The responsiveness of the external world to the changing aims of human thought implies a dynamic community, an organic relationship, between the mind and the world. Either the whole development of knowledge is the expression, in mental symbols or signs, of the actual relationships in which the mind stands tithe world and in which the varied elements of existence stand tone another; and, hence, the world of reality is in some sense a system shot through by mind; or else it is impossible to say in any definite sense what the relation may be, of truth or illusion, in which human thought and experience, as factors in the individual’s psychical life, stand to the world outside. In the latter case, our knowledge hangs in the air and its validity is a mere subjective prejudice.


A way out of this difficulty may be sought in a manner that is fashionable to-day, in the social consciousness. It may be argued that the final test of truth is the agreement of different minds under the same conditions and at a similar stage of development. If we cannot successfully apply the test of universal consent, we may and do rely on the testimony of experts, and experts are socially recognized authorities. Truth, then, becomes a question of the social standing of a proposition; and, on the other hand, since men and minds notoriously differ, we must presuppose, when we apply this test, that the social group is homogeneous, for example, that it is the real masters in physics or biology to whom reference is made. Now, without doubt, this test of truths of great practical importance. The authority of experts may well be the final court of appeal for the laymen. But this test is after all only of proximate value. It rests on a suppressed premise. It presupposes a common rational structure in all minds and the possibility of a common relation of all minds in the world of reality. One may not assert that the social consciousness is the final ground of truth, for the reason that every form and phase of the so-called social consciousness has its originating center in individual minds, and, hence, involves a reference of the latter's passing thought to a reality beyond itself. And every such reference assumes the validity of the general thought-processes which are alike involved in the recognition of other selves and of an external world.


The relationships between human individuals, no less than the relations of the individual mind to the order of nature, involve an over-individual thought-actuality. The validity of my knowledge another self, not less than the validity of my knowledge of these-called material world, involves the rational intercourse of my mind with an order of reality which transcends the so-called ‘social contents' of my consciousness, taken as a psychological process, just as truly as it transcends the psychological processes of touch, color, form, sound, and weight sensations, which represent for me the world of material things. There can be nonessential difference in kind between the validity of my knowledge in these two spheres. Human society and the physical world must, therefore, both be elements in a more comprehensive system, the reality of which is implied in any bit of genuine knowledge. The reality of truth cannot be constituted by the cooperative thinking of human society, since, in the latter, knowledge is always imperfect and in process of growth, whereas truth by its very nature refers to a reality not generated in the psychological process of its discovery. On the other hand, the development of society, through valid knowledge, efficient interaction, and deeper communal feeling, involves the same meaningful and systematic reality which makes possible the cognitive life of the single self in its predominantly individual aspects. If the conditions of the validity of knowledge, /. e., of its actual reference to reality, are not directly implicated in the movement of the individual's thought, these conditions cannot be obtained by counting individual minds and calling the sum Reality = Social Consciousness.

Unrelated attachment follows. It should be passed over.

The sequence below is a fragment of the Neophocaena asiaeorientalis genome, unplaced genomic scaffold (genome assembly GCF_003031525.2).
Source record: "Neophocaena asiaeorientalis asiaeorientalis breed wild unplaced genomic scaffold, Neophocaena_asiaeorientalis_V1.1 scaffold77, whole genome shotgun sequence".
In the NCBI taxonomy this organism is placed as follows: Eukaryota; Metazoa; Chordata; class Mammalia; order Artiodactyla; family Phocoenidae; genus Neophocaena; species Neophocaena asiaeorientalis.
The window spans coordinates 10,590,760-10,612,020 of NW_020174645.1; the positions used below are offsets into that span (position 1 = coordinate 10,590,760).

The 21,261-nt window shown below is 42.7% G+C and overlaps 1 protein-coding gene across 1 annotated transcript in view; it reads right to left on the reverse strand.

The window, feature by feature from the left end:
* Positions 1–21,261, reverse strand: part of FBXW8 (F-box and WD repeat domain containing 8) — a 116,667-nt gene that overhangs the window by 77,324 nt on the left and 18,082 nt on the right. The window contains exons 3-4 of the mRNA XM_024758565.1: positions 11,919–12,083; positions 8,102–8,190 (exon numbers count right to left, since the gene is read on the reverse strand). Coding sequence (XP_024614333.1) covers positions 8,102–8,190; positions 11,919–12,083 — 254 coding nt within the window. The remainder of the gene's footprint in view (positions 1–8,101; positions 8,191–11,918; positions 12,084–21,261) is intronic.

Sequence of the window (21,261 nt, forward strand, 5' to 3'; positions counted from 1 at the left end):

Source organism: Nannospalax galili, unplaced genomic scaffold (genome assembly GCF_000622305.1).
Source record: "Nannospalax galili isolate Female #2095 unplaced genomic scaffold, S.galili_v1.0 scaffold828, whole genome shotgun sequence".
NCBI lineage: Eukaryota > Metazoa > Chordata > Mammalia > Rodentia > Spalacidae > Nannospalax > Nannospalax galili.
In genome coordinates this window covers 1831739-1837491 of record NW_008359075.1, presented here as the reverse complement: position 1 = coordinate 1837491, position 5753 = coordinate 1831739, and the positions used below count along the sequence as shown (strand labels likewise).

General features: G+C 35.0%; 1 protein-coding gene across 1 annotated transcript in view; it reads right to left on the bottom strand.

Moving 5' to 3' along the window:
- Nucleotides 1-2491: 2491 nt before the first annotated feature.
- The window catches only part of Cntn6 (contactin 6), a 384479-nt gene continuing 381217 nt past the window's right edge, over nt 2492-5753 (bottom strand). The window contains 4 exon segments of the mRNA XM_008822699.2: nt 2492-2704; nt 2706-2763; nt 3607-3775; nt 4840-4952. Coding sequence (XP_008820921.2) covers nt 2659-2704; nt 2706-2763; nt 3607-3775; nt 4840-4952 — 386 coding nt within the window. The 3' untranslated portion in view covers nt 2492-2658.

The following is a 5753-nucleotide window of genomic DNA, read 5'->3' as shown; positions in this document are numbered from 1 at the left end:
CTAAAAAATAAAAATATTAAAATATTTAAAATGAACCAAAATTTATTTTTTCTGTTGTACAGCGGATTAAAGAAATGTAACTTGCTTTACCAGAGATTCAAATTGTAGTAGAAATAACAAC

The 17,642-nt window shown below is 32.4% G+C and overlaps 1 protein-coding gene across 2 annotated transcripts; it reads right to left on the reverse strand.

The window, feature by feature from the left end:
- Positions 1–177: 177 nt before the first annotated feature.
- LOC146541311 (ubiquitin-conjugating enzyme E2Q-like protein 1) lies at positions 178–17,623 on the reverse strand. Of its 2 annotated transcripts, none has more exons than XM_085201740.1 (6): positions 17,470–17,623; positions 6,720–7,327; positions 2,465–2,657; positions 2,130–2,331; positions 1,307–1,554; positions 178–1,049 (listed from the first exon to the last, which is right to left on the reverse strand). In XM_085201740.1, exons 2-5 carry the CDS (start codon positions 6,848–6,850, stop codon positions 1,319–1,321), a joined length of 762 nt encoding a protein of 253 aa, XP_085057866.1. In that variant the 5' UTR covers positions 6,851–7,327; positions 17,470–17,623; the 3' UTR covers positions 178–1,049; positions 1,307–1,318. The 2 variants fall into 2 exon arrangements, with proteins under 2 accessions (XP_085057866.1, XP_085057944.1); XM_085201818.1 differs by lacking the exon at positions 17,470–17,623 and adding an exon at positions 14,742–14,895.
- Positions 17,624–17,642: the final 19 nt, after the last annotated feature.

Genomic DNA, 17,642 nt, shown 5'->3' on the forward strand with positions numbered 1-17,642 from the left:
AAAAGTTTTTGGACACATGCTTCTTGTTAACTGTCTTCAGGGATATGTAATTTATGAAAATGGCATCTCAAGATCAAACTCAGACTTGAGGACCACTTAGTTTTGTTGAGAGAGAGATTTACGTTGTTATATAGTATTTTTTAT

Doubtless, knowledge of one's neighbors is, at all stages of human development, of greater practical and emotional interest than knowledge of nature. But this does not place the former on a generically different plane from the latter, nor give it a validity of a higher order. Both kinds of knowledge begin in immediate experience, perceptions of contact, color, movement, etc., in the one case, and the feeling of another life and consciousness in the other case. 1 Primitive man is unable to distinguish clearly between these two sorts of knowledge, and even civilized man is often at a loss to tell whether a body is living or dead, and to determine the presence or degree of consciousness in an organism. How much in the dark we often are as to our fellows' motives and ideas, not to mention those of the animals!